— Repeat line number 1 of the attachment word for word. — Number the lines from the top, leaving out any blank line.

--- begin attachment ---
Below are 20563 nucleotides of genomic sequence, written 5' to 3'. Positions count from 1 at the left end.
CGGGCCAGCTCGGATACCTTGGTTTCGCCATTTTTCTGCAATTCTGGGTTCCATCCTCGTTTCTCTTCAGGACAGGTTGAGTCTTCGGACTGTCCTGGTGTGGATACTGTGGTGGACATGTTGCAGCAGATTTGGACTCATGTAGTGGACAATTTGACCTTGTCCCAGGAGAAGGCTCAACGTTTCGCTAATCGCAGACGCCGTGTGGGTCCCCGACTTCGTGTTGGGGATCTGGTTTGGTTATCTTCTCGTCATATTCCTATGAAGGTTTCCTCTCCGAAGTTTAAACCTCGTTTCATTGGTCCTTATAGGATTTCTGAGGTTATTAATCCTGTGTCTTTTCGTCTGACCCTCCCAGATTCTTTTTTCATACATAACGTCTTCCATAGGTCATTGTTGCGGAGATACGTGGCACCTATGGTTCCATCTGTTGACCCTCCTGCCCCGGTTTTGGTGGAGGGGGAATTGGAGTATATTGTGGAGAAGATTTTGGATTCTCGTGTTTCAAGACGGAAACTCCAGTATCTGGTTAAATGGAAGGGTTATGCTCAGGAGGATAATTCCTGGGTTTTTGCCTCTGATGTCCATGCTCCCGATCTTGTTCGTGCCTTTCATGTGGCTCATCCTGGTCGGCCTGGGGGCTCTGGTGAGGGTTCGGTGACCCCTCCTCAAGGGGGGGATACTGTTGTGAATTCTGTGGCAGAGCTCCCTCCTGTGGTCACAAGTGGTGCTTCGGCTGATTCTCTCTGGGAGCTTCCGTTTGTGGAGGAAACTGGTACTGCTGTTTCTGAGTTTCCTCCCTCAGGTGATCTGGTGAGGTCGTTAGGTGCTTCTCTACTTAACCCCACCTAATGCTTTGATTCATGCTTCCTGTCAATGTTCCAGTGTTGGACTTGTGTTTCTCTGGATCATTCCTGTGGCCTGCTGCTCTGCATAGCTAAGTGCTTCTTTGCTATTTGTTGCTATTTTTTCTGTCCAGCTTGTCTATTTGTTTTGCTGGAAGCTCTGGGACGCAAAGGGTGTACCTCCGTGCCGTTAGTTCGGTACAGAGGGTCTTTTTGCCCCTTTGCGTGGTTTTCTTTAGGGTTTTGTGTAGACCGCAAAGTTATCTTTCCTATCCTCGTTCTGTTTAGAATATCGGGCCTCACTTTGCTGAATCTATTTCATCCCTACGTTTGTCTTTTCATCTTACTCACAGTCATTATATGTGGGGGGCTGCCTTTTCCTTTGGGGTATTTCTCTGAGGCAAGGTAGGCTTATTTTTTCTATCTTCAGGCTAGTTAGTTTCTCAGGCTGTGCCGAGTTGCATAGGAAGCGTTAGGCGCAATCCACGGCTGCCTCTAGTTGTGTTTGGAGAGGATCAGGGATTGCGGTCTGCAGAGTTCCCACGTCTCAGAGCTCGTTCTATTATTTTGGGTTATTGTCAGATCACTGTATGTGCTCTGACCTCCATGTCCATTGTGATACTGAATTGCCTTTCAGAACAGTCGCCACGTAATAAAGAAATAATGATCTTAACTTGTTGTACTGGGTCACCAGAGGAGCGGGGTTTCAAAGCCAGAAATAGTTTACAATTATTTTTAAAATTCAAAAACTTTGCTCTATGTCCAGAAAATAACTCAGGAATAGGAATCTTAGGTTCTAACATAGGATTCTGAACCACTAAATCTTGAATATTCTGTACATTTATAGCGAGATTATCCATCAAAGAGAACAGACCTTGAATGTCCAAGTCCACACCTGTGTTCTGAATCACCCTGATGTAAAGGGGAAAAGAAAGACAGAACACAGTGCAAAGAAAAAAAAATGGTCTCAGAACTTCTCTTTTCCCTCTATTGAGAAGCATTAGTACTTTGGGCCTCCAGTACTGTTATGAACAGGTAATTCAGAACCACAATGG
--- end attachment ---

Below are 20563 nucleotides of genomic sequence, written 5' to 3'. Positions count from 1 at the left end.